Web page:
According to experts’ estimates, open banking, initially introduced on 14th September by the EU directive PSD2, is going to change the face of the financial industry within the next 10-15 years – by improving competition, enabling more than just traditional entities to provide services.
Improved security when accessing the account
- The EU directive PSD2, which entered into force on 14th September, is first and foremost about improving authentication in digital banking.
- The new requirements are also there to protect the clients of the so-called open banking.
- The access to payment accounts will be given to licensed third-party entities
That’s because directive PSD2 lays down that, with the client’s consent, banks are to give access to their payment accounts to licensed third-party entities, which are other banks, creators of financial software and applications or payment services – referred to as TPPs (third party providers).
What are the benefits of online banking?
The directive makes two things possible:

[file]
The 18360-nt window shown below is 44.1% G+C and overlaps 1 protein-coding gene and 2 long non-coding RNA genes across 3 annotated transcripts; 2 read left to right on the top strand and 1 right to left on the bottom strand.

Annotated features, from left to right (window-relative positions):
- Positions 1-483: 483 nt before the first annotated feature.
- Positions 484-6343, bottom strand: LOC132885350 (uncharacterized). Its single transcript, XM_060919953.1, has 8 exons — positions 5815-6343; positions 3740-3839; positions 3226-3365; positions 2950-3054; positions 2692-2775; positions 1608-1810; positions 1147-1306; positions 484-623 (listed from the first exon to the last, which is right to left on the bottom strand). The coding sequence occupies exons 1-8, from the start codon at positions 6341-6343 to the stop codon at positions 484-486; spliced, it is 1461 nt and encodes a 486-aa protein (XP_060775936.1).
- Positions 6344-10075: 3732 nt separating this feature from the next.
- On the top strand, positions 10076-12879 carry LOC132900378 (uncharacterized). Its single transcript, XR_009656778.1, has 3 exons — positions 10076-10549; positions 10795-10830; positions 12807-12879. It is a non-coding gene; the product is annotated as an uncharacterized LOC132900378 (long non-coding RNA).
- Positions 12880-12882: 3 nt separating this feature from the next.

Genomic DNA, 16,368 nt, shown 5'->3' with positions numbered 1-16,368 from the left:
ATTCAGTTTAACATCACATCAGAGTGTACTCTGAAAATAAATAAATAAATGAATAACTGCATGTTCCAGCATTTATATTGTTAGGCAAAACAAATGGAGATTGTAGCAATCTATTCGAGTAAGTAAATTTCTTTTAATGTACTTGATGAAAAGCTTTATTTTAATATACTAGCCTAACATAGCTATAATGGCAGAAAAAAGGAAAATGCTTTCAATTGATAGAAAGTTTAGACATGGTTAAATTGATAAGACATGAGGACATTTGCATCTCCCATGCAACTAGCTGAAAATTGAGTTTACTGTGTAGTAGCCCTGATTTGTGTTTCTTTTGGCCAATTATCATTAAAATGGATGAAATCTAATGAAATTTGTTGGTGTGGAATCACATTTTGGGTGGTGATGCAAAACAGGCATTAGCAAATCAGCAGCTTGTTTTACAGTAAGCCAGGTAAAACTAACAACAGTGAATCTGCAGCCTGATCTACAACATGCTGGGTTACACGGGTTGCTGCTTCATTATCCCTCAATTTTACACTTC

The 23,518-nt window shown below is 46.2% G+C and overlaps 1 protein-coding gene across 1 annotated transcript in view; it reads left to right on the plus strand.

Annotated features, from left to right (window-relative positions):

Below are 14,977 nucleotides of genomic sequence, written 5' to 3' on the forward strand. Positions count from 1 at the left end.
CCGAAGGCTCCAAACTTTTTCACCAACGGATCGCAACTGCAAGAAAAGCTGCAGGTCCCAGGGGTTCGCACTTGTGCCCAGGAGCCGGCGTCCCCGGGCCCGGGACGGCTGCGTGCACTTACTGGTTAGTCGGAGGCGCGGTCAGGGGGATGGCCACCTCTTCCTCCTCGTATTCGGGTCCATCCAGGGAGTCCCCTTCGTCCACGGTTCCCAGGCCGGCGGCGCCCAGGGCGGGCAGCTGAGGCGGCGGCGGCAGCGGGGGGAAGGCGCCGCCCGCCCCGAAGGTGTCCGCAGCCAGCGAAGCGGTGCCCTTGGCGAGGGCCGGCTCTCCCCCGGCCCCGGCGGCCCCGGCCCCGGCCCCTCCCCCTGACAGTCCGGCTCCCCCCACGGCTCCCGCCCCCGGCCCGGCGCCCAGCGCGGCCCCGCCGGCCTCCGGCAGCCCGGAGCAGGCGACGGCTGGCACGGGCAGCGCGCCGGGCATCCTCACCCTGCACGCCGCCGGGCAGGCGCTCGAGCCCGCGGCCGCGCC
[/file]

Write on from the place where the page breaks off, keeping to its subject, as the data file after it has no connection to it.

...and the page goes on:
- the first is access to account history in online banking,
- the second is being able to initiate payments from the account.
The impact of those regulations on how we use banking services is going to be enormous, but only long-term. The experience of other countries, such as UK which implemented open banking in January last year, shows that the first 6 to 12 months are the learning stage, the time of improving customer experience and looking for new applications. Then the number of new services just keeps growing faster and faster.
Expanded area of consulting related to savings and expenses
There’s also a new area of consulting related to savings and expenses, which is made possible thanks to the access to the account expense history. British banks help their clients save money by suggesting when to change the providers of services for example. For now, it is mostly about utility payments: gas, power etc., but this type of consulting can be applied to all kinds of expenses. The open banking services are used by nearly 10 percent of clients in the UK by now.
Growth in the so-called value-added services related to a bank account
According to a Deloitte expert, the area of biggest changes will be related to the so-called area of value-added services.
It’s a growing category of services related to everyday payment activities, such as buying public transportation, airplane or movie tickets, hailing a taxi, ordering food, or paying the parking fee. There are markets, like in Hungary, where these types of services are provided by entities affiliated with banks. The Hungarian start-up Simple – launched by Hungary’s biggest bank OTP – provides those and over a dozen other services, and has twice as many mobile clients as its parent bank.